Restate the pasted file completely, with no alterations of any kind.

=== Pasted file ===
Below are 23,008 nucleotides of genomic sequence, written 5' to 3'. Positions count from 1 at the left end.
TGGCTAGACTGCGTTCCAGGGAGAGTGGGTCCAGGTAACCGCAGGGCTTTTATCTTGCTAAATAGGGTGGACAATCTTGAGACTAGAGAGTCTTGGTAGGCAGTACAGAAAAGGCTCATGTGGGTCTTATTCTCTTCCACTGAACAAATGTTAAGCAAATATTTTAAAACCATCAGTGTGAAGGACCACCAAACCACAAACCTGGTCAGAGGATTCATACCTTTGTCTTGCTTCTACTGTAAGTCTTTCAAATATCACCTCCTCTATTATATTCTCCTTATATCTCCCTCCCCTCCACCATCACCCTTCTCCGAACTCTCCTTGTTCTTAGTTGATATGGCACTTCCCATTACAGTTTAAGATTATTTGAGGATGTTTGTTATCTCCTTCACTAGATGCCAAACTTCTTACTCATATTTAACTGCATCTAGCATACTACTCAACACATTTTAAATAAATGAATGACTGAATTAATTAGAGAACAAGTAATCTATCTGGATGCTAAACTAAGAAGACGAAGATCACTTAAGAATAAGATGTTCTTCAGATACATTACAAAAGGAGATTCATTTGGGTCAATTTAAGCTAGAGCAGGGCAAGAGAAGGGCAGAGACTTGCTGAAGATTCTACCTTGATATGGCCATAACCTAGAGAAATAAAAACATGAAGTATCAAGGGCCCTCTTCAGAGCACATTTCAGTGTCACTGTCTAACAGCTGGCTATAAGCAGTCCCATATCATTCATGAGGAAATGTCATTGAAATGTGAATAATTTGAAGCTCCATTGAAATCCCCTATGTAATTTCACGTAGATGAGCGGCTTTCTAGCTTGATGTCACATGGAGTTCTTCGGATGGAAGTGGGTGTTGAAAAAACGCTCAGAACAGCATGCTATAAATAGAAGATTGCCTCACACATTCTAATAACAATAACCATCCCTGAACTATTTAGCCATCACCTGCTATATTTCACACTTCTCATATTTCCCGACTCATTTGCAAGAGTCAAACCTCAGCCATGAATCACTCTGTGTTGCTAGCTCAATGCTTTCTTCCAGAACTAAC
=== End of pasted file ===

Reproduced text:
Below are 23,008 nucleotides of genomic sequence, written 5' to 3'. Positions count from 1 at the left end.
TGGCTAGACTGCGTTCCAGGGAGAGTGGGTCCAGGTAACCGCAGGGCTTTTATCTTGCTAAATAGGGTGGACAATCTTGAGACTAGAGAGTCTTGGTAGGCAGTACAGAAAAGGCTCATGTGGGTCTTATTCTCTTCCACTGAACAAATGTTAAGCAAATATTTTAAAACCATCAGTGTGAAGGACCACCAAACCACAAACCTGGTCAGAGGATTCATACCTTTGTCTTGCTTCTACTGTAAGTCTTTCAAATATCACCTCCTCTATTATATTCTCCTTATATCTCCCTCCCCTCCACCATCACCCTTCTCCGAACTCTCCTTGTTCTTAGTTGATATGGCACTTCCCATTACAGTTTAAGATTATTTGAGGATGTTTGTTATCTCCTTCACTAGATGCCAAACTTCTTACTCATATTTAACTGCATCTAGCATACTACTCAACACATTTTAAATAAATGAATGACTGAATTAATTAGAGAACAAGTAATCTATCTGGATGCTAAACTAAGAAGACGAAGATCACTTAAGAATAAGATGTTCTTCAGATACATTACAAAAGGAGATTCATTTGGGTCAATTTAAGCTAGAGCAGGGCAAGAGAAGGGCAGAGACTTGCTGAAGATTCTACCTTGATATGGCCATAACCTAGAGAAATAAAAACATGAAGTATCAAGGGCCCTCTTCAGAGCACATTTCAGTGTCACTGTCTAACAGCTGGCTATAAGCAGTCCCATATCATTCATGAGGAAATGTCATTGAAATGTGAATAATTTGAAGCTCCATTGAAATCCCCTATGTAATTTCACGTAGATGAGCGGCTTTCTAGCTTGATGTCACATGGAGTTCTTCGGATGGAAGTGGGTGTTGAAAAAACGCTCAGAACAGCATGCTATAAATAGAAGATTGCCTCACACATTCTAATAACAATAACCATCCCTGAACTATTTAGCCATCACCTGCTATATTTCACACTTCTCATATTTCCCGACTCATTTGCAAGAGTCAAACCTCAGCCATGAATCACTCTGTGTTGCTAGCTCAATGCTTTCTTCCAGAACTAAC